DAPHNE: I have a small bone to pick with you. I can’t say I care for the way your city treats us poor aliens.

MAYOR: You’re an alien?

DAPHNE: Yes. Daphne Moon. My friend Xena and I – she’s an alien too – are trying to get to Mazatlan to rendezvous with her mother’s ship.

MAYOR: Her mothership?

DAPHNE: Yes, and from what I hear, it’s quite spectacular.

MAYOR: I’m sure it is. Why don’t you talk to these nice men here and they’ll see what they can do for you.

TWO MEN GENTLY BUT FIRMLY ATTACH THEMSELVES TO DAPHNE’S ARMS AND LEAD HER AWAY.

Real life imitated art while the show was in town: the city held an actual Frasier Day rally at Westlake Park featuring musical entertainment and introduction of the cast. As part of the event, local celebrities like Detlef Schrempf, Gerard Schwartz, Alex Rodriguez, and Bill Nye presented cast members (including Moose the dog) with gifts. The final gift was to the show’s star Kelsey Grammer, to whom Mayor Rice presented a “Frasier Way” street sign. Grammer also threw out the first pitch at a Mariners game.

Footage from the Westlake event ran through the end credits of the show with the caption “The Real Frasier Day Rally.”

"Reforestation"

Newspaper photo and caption

The issue of illegal tree-cutting comes up periodically in the city. In October 1970, the Seattle Times published an article about "wholesale pruning" outside the 5 Point Cafe downtown. The cafe's owner, Richard Smith, had cut down three sycamores because they were obscuring the business's sign. The trees were originally planted for the 1962 World's Fair and had grown to be about 25 feet tall, which Smith said was "too much." He said of the potential fine for cutting street trees, "I've blown $150 in a lot worse ways."

A group of University of Washington students read about the tree-cutting and decided to take action, arriving at the cafe with pickaxes, shovels, and two sycamore trees. They also brought signs reading "Thou Shall Not Kill," "$ vs. Trees," and "Going, Going, Gone." John Hinterberger of the Times described the ensuing scene:

The students put down their signs and picked up picks. They removed the asphalt covering and began digging out the stump of the tree. They had a 2-foot-deep hole in the sidewalk when Smith decided to do something.

First he called the newspapers; then he called the police.

Officers David Orange and F.D. McDonald arrived almost immediately. Three youths were digging furiously.

Officer Orange began cautiously.

"You digging that hole?" he asked. "Yep."

"Have you got a permit to dig that hole?"

"Nope."

"OK - you, you and you," Orange said. "Step over to the car, please."

Three more youths picked up shovels.

"Let's save time," Orange said. "Everybody who wants to dig, pick up the shovel and then come over to the car."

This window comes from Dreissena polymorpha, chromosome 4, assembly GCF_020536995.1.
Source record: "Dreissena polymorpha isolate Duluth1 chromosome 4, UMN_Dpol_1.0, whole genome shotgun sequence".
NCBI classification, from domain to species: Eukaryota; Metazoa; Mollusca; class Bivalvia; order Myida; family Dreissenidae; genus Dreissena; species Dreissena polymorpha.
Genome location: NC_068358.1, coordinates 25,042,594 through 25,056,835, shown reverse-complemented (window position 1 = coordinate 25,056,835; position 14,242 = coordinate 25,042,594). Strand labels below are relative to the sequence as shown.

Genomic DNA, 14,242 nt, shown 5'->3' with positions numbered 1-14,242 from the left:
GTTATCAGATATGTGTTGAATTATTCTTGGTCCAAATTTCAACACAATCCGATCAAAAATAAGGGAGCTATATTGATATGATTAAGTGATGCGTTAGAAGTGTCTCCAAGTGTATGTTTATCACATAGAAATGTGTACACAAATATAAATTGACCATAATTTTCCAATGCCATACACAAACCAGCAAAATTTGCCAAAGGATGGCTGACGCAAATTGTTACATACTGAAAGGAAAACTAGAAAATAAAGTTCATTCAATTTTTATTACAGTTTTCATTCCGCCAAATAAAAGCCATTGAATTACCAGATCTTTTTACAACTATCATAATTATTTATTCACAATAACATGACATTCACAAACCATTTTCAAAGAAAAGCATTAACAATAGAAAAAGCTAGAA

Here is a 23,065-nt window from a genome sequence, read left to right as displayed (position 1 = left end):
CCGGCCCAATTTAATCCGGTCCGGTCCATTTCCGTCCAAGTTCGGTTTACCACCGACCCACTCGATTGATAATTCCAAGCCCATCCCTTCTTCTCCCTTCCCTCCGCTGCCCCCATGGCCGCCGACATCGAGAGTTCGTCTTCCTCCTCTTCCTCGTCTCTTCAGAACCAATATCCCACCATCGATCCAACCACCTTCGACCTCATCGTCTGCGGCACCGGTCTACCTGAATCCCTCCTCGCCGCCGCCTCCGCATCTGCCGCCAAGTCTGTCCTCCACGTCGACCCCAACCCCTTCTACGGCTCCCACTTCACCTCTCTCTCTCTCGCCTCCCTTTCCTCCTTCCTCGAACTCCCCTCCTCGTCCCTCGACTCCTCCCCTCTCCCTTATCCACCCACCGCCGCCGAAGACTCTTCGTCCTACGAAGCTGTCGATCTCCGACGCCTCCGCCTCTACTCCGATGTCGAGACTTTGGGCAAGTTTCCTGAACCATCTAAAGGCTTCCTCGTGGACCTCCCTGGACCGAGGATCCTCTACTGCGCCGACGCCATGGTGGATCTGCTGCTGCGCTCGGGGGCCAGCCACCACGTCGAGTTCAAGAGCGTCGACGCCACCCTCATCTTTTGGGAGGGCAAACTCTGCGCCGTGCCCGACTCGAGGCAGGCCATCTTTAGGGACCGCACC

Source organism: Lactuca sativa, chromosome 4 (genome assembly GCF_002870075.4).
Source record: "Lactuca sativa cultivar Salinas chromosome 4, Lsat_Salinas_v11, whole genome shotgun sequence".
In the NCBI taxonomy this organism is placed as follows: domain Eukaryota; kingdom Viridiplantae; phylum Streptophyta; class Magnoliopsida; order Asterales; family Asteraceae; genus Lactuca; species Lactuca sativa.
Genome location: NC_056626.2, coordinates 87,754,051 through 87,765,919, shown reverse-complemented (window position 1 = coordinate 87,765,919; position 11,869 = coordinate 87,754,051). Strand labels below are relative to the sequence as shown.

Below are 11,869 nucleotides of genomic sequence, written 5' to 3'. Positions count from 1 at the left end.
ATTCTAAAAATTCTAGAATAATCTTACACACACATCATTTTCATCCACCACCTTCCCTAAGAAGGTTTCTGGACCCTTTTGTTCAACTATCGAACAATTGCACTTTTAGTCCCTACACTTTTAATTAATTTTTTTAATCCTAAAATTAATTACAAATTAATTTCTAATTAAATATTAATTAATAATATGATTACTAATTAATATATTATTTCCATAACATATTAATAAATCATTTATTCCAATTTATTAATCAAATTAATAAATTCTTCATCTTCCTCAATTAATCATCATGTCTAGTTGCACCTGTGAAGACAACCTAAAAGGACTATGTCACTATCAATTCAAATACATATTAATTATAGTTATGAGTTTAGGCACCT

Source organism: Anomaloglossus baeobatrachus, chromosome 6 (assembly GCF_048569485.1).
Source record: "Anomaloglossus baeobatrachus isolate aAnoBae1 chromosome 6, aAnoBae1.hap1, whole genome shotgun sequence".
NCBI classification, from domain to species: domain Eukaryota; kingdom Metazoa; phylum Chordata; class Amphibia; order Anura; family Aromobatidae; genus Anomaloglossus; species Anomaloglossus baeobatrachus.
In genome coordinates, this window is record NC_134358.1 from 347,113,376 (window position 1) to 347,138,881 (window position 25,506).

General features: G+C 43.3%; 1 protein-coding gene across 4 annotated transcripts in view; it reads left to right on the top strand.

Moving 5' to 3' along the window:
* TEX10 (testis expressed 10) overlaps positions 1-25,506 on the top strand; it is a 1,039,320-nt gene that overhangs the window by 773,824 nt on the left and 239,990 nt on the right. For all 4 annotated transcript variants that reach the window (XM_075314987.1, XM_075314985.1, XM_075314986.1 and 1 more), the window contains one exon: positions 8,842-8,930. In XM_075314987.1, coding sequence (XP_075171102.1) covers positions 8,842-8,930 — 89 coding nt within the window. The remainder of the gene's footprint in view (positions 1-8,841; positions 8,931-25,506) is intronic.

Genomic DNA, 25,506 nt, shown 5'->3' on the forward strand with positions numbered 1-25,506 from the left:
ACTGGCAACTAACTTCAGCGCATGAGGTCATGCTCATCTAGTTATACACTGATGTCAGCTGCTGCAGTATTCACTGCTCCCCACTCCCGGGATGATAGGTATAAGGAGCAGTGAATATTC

They all went.

Orange told them: "Look, you're probably going to get your tree planted anyway. Do you want to get a permit and do it the right way? Or do you want to go to jail?"

At this point an Engineering Department employee arrived on the scene and explained to the group how to obtain a permit, upon which one of the students jumped in her car to visit the street-use counter. Officer Orange allowed the digging to continue in the meantime, and the students successfully "reforested" Tillicum Square, with the appropriate permit.

WPA servant girl school

During the Great Depression, numerous projects were created by the federal government to train and employ the many jobless workers around the country. One such endeavor was the W.P.A.'s Household Service Demonstration Project. The project's Washington State supervisor, Mary Conrad, described it as follows:

This Project is designed for the purpose of training girls for household employment. Employable girls and women are taken from the Works Progress Administration rolls, and after training are placed in private industry, which procedure we hope will take several girls and women from the relief rolls of the City of Seattle.

City Council received the following letter of concern about the project from Local No. 2 of the Workers Alliance of Washington:

To the honorable City Council Seattle. This is to inform You that a resolution was adopted at our last meeting asking Your honorable body to take some action regarding W.P.A. project in the firm of a servant girl school. That after they complete the courses they are forced to accept employment with out regard to wages hours or conditions and if they do not accept are to be dropped from the relief rolls. We take the position that this practice is against the best interest of public morals and lowers the American standard of living of the women concerned.

Council placed the letter on file but does not appear to have attempted to influence the project's policies.